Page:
Rights issues, share buybacks, and acquisitions – 5 things to know about Corporate Actions

Do you own shares in individual companies? Sometimes events called Corporate Actions pop up that affect your shareholding. These events could be as simple as a payment of a dividend, to something more complex, such as your company acquiring another company. So what do the different Corporate Actions mean, and are they good or bad? Read on to find out…

This article covers:
1. Mergers and Acquisitions
2. Raising Capital
3. Distributing Capital
4. Share splits
5. Other things you need to know

1. Mergers and Acquisitions

The ownership of a publicly traded company changes everyday without causing much of a fuss. Every trade on the sharemarket results in a seller reducing or ceasing their ownership in a company, and a buyer taking over that ownership.

But there are times when company structures and ownership changes significantly. Companies merge and acquire each other, which can fundamentally change a company. Each instance of a merger or acquisition is unique and should be looked at on a case-by-case basis, but here’s a look at some common merger and acquisition scenarios.

Your company is acquired by another company

This is where your company is the target of an acquisition, and an acquirer offers to buy out most or all of the shares of your company. They may offer cash, shares in the acquiring company, or a combination of both in return for your shares. Acquisitions have been a common scenario in New Zealand, with foreign firms gobbling up plenty of Kiwi companies lately. For example, aged care provider Metlifecare is one of our most recent acquisition targets, with an overseas firm looking to buy 100% of the company for $7 cash per share. If the deal goes ahead, Metlifecare will be absorbed by their new owners, and delisted from the NZ sharemarket.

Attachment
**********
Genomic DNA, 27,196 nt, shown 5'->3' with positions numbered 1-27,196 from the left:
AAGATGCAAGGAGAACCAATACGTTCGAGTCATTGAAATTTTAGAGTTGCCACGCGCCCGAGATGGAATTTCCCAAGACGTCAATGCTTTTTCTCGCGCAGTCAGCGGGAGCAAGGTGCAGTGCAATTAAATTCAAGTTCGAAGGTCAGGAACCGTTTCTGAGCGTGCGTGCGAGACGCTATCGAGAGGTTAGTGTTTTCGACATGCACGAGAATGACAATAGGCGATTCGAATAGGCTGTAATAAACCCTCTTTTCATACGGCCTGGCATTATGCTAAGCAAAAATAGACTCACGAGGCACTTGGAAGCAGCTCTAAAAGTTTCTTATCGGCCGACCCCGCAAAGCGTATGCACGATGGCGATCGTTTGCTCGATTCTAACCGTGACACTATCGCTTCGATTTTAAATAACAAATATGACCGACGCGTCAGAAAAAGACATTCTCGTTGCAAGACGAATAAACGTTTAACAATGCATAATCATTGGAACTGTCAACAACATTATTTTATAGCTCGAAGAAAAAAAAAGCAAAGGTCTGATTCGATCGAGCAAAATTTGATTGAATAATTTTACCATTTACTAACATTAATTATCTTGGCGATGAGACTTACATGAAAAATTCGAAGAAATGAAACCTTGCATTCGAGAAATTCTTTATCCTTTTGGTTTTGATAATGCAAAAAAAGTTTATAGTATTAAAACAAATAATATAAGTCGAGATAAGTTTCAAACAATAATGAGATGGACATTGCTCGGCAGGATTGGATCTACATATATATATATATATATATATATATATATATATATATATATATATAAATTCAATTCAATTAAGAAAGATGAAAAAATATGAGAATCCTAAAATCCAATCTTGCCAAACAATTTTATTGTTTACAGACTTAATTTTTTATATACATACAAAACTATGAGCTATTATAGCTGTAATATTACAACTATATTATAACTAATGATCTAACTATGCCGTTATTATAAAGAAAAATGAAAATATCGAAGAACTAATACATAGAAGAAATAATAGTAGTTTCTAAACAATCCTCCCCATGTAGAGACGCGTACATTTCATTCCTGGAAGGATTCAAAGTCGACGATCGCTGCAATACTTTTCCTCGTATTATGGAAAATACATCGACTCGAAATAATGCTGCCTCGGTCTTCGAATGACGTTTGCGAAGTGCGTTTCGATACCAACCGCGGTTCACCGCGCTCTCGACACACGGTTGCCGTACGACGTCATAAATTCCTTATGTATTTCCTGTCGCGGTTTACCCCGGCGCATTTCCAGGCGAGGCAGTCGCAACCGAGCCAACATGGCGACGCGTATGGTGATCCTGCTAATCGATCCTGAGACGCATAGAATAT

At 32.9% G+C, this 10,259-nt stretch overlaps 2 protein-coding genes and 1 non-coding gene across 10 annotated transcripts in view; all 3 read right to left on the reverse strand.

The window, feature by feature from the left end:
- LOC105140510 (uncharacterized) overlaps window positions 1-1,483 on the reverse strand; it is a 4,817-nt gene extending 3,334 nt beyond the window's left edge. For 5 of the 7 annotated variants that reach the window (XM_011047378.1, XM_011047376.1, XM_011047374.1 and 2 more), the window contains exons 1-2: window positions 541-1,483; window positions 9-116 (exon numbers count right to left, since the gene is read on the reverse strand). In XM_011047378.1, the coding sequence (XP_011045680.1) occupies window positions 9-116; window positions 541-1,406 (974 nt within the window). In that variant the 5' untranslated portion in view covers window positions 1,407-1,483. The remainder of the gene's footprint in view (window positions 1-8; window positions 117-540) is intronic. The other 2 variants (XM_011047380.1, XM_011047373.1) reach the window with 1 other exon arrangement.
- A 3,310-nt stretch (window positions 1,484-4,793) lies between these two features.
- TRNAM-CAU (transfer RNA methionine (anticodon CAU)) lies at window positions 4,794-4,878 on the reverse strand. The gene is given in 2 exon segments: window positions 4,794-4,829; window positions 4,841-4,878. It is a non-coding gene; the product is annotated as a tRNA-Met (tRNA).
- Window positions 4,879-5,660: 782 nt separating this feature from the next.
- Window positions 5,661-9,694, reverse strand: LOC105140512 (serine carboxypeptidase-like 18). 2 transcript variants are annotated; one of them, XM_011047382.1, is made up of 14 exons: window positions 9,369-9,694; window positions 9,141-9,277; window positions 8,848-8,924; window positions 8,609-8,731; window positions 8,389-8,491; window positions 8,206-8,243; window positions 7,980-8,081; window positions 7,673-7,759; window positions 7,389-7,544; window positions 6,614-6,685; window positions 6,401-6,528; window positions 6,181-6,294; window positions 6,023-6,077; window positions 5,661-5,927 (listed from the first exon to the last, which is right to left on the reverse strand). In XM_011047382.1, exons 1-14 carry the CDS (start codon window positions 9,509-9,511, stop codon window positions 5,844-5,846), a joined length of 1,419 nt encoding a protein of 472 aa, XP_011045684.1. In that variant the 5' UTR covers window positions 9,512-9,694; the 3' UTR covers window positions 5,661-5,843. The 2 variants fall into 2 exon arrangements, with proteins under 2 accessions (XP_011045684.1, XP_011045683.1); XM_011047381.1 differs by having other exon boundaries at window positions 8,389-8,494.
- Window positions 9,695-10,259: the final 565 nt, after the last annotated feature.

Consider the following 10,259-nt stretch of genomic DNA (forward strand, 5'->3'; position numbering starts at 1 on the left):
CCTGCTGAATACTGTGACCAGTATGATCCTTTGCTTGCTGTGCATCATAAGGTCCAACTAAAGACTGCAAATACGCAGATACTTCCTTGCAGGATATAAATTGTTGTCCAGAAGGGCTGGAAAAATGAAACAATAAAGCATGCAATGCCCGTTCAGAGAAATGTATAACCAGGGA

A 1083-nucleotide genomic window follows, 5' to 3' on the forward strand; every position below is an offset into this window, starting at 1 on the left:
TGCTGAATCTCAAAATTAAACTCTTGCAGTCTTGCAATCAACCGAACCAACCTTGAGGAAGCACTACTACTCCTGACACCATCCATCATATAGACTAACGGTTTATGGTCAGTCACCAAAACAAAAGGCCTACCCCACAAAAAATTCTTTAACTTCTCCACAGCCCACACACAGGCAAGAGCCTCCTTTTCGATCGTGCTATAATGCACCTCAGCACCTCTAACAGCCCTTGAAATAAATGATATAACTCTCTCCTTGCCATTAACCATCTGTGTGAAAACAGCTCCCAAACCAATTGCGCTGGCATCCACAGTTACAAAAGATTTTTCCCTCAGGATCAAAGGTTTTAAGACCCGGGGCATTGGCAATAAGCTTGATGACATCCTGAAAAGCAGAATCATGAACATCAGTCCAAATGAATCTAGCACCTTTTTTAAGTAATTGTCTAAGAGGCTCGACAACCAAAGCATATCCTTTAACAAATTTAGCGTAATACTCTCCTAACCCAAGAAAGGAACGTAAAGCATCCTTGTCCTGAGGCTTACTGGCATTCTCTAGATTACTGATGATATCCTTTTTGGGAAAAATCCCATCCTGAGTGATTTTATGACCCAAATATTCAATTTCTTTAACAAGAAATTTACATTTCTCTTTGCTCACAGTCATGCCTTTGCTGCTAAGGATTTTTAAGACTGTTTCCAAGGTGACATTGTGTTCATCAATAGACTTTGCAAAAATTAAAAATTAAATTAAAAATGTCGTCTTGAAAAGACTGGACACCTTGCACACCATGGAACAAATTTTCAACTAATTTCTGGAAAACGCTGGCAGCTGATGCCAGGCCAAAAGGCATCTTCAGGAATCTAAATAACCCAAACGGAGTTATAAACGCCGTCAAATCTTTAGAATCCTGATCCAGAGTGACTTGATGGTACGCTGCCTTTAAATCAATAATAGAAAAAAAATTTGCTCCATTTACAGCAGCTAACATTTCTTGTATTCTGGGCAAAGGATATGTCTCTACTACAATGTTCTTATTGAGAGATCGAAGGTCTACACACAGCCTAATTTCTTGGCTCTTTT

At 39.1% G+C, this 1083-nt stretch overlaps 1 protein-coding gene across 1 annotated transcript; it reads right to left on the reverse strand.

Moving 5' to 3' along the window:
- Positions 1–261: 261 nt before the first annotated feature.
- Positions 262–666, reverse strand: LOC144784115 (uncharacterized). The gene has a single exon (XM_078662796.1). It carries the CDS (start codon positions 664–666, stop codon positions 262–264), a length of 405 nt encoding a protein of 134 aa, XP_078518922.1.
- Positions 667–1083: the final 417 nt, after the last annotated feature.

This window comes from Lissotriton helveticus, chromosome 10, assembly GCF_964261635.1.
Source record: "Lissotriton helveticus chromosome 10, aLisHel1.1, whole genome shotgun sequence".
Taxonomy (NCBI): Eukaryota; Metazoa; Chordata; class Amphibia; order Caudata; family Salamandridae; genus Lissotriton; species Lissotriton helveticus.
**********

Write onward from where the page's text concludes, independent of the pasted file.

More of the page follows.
Shareholders vote on whether an acquisition deal should go ahead, and the company’s board of directors will often recommend whether shareholders should vote for or against the deal.

And although the amount of money offered in an acquisition deal is usually higher than a company’s current market price, there may be reasons to be unhappy if the deal goes ahead:

  • You think the company is worth more – For example, Metlifecare shareholders are being offered $7 cash per share. This is higher than the $6.30 or so Metlifecare was trading at prior to the announcement of the deal, but shareholders might not be happy if they feel the company is worth more than $7.
  • You make a loss – For example, in 2018 cosmetics company Trilogy was acquired for $2.90 per share. However, the company once traded at over $4 per share, meaning some shareholders would have taken a substantial capital loss.
  • You have to exit your investment earlier than anticipated – You might have been intending to invest in the company for the long-term, but the acquisition of your shares forces you to find a new investment to deploy your money.

Your company acquires another company

This is where your company buys or merges with another company. A recent example is outdoor apparel retailer Kathmandu acquiring Rip Curl. The acquiring company may raise more capital or take on more debt in order to pay for the acquisition. More on raising capital in section 2 of this article.

You may see the terms “accretive” or “dilutive” when a potential acquisition is being described. Accretive means the acquisition will increase your company’s Earnings Per Share (EPS), essentially making it more profitable. Dilutive means that the acquisition will decrease a company’s EPS, however the acquisition may still benefit the company in another way – perhaps by being of strategic importance.